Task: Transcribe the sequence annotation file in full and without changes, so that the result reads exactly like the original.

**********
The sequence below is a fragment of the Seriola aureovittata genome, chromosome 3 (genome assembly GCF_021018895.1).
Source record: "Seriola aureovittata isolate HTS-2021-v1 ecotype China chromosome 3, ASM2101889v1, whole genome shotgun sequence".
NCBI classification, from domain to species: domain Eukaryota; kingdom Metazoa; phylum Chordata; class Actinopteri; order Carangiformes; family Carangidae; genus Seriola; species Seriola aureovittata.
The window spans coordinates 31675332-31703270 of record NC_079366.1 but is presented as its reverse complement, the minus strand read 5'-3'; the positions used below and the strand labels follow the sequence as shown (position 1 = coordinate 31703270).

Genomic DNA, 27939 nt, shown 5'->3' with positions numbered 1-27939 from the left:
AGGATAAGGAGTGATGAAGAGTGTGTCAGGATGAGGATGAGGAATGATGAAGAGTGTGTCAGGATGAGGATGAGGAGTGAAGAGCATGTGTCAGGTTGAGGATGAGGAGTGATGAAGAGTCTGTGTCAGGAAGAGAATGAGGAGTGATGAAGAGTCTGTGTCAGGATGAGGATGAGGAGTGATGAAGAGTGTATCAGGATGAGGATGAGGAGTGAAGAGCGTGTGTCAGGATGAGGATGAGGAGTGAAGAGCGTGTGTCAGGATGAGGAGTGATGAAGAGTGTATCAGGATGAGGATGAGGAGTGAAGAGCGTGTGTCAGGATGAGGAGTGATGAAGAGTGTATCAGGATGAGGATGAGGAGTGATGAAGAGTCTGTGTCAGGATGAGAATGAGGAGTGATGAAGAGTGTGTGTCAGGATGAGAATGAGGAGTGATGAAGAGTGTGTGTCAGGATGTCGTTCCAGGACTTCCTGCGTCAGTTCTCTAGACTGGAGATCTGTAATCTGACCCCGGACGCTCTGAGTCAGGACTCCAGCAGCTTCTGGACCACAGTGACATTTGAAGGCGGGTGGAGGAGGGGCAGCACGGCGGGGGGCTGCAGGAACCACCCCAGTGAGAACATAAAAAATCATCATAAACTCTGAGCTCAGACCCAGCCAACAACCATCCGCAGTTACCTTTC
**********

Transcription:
The sequence below is a fragment of the Seriola aureovittata genome, chromosome 3 (genome assembly GCF_021018895.1).
Source record: "Seriola aureovittata isolate HTS-2021-v1 ecotype China chromosome 3, ASM2101889v1, whole genome shotgun sequence".
NCBI classification, from domain to species: domain Eukaryota; kingdom Metazoa; phylum Chordata; class Actinopteri; order Carangiformes; family Carangidae; genus Seriola; species Seriola aureovittata.
The window spans coordinates 31675332-31703270 of record NC_079366.1 but is presented as its reverse complement, the minus strand read 5'-3'; the positions used below and the strand labels follow the sequence as shown (position 1 = coordinate 31703270).

Genomic DNA, 27939 nt, shown 5'->3' with positions numbered 1-27939 from the left:
AGGATAAGGAGTGATGAAGAGTGTGTCAGGATGAGGATGAGGAATGATGAAGAGTGTGTCAGGATGAGGATGAGGAGTGAAGAGCATGTGTCAGGTTGAGGATGAGGAGTGATGAAGAGTCTGTGTCAGGAAGAGAATGAGGAGTGATGAAGAGTCTGTGTCAGGATGAGGATGAGGAGTGATGAAGAGTGTATCAGGATGAGGATGAGGAGTGAAGAGCGTGTGTCAGGATGAGGATGAGGAGTGAAGAGCGTGTGTCAGGATGAGGAGTGATGAAGAGTGTATCAGGATGAGGATGAGGAGTGAAGAGCGTGTGTCAGGATGAGGAGTGATGAAGAGTGTATCAGGATGAGGATGAGGAGTGATGAAGAGTCTGTGTCAGGATGAGAATGAGGAGTGATGAAGAGTGTGTGTCAGGATGAGAATGAGGAGTGATGAAGAGTGTGTGTCAGGATGTCGTTCCAGGACTTCCTGCGTCAGTTCTCTAGACTGGAGATCTGTAATCTGACCCCGGACGCTCTGAGTCAGGACTCCAGCAGCTTCTGGACCACAGTGACATTTGAAGGCGGGTGGAGGAGGGGCAGCACGGCGGGGGGCTGCAGGAACCACCCCAGTGAGAACATAAAAAATCATCATAAACTCTGAGCTCAGACCCAGCCAACAACCATCCGCAGTTACCTTTC